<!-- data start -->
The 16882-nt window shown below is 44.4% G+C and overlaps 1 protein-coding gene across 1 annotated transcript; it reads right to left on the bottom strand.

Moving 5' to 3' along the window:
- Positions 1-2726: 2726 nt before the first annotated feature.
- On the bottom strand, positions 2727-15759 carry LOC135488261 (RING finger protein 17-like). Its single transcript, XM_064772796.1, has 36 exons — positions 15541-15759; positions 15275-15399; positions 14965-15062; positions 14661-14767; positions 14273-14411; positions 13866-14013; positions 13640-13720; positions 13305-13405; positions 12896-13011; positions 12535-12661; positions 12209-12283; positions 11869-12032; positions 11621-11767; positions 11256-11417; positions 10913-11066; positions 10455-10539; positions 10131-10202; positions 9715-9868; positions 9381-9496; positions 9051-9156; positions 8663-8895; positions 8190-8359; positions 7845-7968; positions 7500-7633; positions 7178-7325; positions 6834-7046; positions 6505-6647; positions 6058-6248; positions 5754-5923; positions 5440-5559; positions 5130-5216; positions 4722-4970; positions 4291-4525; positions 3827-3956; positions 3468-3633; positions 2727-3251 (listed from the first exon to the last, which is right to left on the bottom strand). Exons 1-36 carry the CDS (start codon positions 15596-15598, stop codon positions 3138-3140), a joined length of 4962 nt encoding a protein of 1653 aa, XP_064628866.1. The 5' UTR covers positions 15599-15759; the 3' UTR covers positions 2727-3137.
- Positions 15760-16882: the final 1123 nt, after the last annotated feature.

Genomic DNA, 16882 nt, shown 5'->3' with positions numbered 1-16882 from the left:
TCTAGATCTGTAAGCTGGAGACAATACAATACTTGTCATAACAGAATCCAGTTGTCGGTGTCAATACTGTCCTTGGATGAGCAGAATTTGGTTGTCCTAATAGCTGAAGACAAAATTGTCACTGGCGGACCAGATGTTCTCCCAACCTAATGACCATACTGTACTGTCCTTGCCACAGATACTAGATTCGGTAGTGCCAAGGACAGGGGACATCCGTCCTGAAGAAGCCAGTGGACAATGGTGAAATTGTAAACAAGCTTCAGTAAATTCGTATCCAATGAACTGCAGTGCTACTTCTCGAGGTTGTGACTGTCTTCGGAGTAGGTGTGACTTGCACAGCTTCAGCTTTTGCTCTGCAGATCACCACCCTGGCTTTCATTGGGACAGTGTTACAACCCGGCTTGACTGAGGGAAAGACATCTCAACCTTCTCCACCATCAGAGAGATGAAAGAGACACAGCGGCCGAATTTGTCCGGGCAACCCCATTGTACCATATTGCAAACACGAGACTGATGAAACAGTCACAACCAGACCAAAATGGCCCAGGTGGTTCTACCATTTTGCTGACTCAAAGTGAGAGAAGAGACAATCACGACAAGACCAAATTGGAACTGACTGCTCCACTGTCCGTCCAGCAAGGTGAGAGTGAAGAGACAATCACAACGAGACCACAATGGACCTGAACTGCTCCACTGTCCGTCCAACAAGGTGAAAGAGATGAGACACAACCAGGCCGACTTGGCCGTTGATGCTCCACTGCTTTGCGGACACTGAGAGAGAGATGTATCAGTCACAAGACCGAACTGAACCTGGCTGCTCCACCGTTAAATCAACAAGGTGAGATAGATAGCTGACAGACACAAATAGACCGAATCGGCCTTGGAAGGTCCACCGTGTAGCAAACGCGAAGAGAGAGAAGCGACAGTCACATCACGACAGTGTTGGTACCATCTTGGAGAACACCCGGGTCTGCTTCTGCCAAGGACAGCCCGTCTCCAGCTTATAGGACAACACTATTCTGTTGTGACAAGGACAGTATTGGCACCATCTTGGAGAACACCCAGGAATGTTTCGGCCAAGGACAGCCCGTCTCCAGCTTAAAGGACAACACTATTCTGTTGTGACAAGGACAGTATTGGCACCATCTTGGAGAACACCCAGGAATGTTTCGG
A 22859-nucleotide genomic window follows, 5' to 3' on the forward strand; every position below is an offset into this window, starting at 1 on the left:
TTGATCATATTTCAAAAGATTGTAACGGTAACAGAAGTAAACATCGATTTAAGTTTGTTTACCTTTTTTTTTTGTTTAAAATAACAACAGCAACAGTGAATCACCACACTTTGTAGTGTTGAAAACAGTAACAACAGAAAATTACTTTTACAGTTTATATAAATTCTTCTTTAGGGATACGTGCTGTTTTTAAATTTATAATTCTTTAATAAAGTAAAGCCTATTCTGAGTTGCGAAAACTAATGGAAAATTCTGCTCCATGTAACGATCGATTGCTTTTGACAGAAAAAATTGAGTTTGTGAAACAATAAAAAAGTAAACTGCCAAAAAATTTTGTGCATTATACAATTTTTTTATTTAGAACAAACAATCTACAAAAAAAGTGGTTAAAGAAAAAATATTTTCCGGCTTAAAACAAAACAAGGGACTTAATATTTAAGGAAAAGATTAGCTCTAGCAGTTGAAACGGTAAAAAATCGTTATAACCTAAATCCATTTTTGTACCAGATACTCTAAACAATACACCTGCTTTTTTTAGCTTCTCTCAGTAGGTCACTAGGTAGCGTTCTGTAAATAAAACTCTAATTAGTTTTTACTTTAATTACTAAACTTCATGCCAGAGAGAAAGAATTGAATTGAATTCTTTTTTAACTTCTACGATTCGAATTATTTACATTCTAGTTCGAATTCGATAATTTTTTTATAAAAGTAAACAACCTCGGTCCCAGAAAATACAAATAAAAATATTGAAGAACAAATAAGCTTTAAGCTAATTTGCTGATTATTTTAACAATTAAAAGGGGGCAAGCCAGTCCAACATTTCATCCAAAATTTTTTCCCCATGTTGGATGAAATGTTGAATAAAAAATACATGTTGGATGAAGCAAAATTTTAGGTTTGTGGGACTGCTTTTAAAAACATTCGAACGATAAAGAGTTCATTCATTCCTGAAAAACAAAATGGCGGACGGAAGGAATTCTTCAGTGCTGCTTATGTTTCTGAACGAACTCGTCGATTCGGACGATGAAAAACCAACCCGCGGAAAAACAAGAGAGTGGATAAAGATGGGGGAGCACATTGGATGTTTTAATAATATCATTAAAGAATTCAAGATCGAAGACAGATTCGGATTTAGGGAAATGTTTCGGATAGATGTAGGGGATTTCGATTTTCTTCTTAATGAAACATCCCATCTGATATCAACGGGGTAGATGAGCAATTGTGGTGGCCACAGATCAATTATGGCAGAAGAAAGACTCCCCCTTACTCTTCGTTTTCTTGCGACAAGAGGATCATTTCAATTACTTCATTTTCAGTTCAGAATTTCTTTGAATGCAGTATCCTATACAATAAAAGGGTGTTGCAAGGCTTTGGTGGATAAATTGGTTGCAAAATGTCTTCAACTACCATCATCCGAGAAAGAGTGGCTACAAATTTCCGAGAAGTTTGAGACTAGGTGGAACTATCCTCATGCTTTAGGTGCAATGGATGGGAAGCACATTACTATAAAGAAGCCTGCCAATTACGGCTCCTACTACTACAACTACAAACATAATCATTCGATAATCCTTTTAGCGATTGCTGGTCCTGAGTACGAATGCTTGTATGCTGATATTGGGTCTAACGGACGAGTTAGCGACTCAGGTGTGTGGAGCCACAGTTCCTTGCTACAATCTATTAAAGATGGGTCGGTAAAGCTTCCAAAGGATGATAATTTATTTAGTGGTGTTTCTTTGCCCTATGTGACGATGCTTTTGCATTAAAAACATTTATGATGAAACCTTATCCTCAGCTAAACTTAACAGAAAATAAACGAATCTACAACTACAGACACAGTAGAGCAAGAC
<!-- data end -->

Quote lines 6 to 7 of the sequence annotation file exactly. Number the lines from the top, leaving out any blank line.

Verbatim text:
Genomic DNA, 16882 nt, shown 5'->3' with positions numbered 1-16882 from the left:
TCTAGATCTGTAAGCTGGAGACAATACAATACTTGTCATAACAGAATCCAGTTGTCGGTGTCAATACTGTCCTTGGATGAGCAGAATTTGGTTGTCCTAATAGCTGAAGACAAAATTGTCACTGGCGGACCAGATGTTCTCCCAACCTAATGACCATACTGTACTGTCCTTGCCACAGATACTAGATTCGGTAGTGCCAAGGACAGGGGACATCCGTCCTGAAGAAGCCAGTGGACAATGGTGAAATTGTAAACAAGCTTCAGTAAATTCGTATCCAATGAACTGCAGTGCTACTTCTCGAGGTTGTGACTGTCTTCGGAGTAGGTGTGACTTGCACAGCTTCAGCTTTTGCTCTGCAGATCACCACCCTGGCTTTCATTGGGACAGTGTTACAACCCGGCTTGACTGAGGGAAAGACATCTCAACCTTCTCCACCATCAGAGAGATGAAAGAGACACAGCGGCCGAATTTGTCCGGGCAACCCCATTGTACCATATTGCAAACACGAGACTGATGAAACAGTCACAACCAGACCAAAATGGCCCAGGTGGTTCTACCATTTTGCTGACTCAAAGTGAGAGAAGAGACAATCACGACAAGACCAAATTGGAACTGACTGCTCCACTGTCCGTCCAGCAAGGTGAGAGTGAAGAGACAATCACAACGAGACCACAATGGACCTGAACTGCTCCACTGTCCGTCCAACAAGGTGAAAGAGATGAGACACAACCAGGCCGACTTGGCCGTTGATGCTCCACTGCTTTGCGGACACTGAGAGAGAGATGTATCAGTCACAAGACCGAACTGAACCTGGCTGCTCCACCGTTAAATCAACAAGGTGAGATAGATAGCTGACAGACACAAATAGACCGAATCGGCCTTGGAAGGTCCACCGTGTAGCAAACGCGAAGAGAGAGAAGCGACAGTCACATCACGACAGTGTTGGTACCATCTTGGAGAACACCCGGGTCTGCTTCTGCCAAGGACAGCCCGTCTCCAGCTTATAGGACAACACTATTCTGTTGTGACAAGGACAGTATTGGCACCATCTTGGAGAACACCCAGGAATGTTTCGGCCAAGGACAGCCCGTCTCCAGCTTAAAGGACAACACTATTCTGTTGTGACAAGGACAGTATTGGCACCATCTTGGAGAACACCCAGGAATGTTTCGG